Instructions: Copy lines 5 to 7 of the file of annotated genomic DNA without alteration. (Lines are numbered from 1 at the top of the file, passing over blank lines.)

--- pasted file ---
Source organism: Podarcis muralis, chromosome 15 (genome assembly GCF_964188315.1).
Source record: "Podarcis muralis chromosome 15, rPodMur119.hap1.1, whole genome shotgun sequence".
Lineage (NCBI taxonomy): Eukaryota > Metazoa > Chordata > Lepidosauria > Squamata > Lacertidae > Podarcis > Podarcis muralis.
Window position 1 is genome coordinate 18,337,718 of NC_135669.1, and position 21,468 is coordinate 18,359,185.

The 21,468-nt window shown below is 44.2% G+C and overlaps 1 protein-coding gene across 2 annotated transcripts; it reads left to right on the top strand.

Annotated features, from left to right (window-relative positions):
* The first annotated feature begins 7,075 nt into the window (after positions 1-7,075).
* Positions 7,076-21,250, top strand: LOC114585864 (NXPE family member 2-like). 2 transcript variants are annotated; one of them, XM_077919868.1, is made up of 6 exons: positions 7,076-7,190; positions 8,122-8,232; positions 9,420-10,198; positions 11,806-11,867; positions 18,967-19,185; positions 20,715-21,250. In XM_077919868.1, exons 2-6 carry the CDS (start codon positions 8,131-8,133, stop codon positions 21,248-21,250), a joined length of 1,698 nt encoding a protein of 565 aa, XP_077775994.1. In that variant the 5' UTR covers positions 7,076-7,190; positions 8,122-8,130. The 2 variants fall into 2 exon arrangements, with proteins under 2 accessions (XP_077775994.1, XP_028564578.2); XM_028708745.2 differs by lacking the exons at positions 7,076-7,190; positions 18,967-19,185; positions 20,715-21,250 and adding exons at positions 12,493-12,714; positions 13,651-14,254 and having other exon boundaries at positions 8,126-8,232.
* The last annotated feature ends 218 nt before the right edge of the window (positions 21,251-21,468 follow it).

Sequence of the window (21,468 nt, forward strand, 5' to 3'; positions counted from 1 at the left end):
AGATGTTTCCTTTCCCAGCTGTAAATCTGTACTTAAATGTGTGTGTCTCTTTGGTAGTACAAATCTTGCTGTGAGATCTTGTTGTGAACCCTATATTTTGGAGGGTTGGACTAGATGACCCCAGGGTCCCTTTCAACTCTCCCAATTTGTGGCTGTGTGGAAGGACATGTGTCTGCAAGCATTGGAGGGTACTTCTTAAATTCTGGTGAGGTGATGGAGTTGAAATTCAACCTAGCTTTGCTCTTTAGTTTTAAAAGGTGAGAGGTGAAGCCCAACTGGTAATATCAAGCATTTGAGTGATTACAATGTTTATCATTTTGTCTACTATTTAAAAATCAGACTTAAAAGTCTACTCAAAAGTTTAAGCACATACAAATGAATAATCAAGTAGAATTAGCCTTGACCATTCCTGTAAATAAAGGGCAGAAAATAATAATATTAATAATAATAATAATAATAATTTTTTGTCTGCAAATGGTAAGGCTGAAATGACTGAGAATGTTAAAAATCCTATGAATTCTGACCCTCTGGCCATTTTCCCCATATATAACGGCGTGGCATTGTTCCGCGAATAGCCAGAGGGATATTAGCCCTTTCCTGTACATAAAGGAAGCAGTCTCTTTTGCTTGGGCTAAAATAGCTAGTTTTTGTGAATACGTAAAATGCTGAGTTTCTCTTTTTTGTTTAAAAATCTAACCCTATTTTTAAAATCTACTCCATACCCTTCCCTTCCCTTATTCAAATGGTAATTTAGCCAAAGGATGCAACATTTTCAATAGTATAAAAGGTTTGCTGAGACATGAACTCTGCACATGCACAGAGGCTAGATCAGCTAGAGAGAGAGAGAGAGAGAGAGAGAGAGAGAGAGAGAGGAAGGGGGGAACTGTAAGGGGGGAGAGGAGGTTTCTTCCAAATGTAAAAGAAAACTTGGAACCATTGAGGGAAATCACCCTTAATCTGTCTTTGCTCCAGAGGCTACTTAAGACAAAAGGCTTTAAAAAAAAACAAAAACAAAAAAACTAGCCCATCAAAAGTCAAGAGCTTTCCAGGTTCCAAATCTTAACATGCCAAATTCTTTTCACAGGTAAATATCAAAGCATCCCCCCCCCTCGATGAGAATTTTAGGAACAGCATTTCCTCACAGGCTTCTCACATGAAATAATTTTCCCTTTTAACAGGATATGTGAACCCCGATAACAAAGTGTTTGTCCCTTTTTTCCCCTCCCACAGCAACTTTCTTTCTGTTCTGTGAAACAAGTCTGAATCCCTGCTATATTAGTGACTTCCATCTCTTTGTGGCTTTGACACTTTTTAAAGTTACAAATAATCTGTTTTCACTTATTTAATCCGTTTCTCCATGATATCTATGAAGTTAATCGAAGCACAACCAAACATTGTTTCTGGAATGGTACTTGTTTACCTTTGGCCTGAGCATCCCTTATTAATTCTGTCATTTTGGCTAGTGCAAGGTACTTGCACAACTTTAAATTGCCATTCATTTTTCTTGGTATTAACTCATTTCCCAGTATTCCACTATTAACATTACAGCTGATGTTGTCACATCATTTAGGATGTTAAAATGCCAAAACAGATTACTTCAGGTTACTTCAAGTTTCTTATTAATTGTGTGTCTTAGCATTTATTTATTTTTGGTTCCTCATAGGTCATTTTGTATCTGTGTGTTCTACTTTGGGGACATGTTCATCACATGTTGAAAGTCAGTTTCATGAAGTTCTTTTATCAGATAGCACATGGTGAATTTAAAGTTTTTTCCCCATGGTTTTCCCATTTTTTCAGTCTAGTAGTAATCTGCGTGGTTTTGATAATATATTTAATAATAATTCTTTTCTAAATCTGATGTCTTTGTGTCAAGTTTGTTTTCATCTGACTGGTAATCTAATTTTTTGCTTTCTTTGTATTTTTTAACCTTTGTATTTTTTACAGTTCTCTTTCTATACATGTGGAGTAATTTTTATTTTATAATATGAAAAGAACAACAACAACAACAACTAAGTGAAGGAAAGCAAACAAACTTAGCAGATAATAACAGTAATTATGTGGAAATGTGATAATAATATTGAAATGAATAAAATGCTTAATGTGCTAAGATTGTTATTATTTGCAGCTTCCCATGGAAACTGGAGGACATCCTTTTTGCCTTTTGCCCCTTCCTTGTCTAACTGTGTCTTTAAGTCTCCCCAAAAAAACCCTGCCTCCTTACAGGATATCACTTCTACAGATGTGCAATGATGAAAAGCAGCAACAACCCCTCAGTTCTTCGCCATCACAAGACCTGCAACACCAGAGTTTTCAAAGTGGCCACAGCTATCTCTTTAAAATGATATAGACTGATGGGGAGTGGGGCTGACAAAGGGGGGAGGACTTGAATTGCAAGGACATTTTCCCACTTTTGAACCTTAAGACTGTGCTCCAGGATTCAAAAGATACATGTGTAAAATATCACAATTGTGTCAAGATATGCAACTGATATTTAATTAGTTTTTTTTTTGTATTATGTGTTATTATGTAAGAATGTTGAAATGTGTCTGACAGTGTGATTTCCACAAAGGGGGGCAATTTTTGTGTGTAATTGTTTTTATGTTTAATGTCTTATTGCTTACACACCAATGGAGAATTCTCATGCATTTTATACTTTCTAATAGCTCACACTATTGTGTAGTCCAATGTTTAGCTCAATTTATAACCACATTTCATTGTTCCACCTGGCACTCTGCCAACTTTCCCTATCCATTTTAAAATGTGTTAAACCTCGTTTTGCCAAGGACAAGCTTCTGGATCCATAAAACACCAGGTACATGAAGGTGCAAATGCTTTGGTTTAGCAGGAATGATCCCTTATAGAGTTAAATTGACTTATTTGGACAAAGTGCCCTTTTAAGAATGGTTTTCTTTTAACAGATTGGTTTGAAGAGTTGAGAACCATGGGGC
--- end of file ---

The 21,468-nt window shown below is 44.2% G+C and overlaps 1 protein-coding gene across 2 annotated transcripts; it reads left to right on the top strand.

Annotated features, from left to right (window-relative positions):
* The first annotated feature begins 7,075 nt into the window (after positions 1-7,075).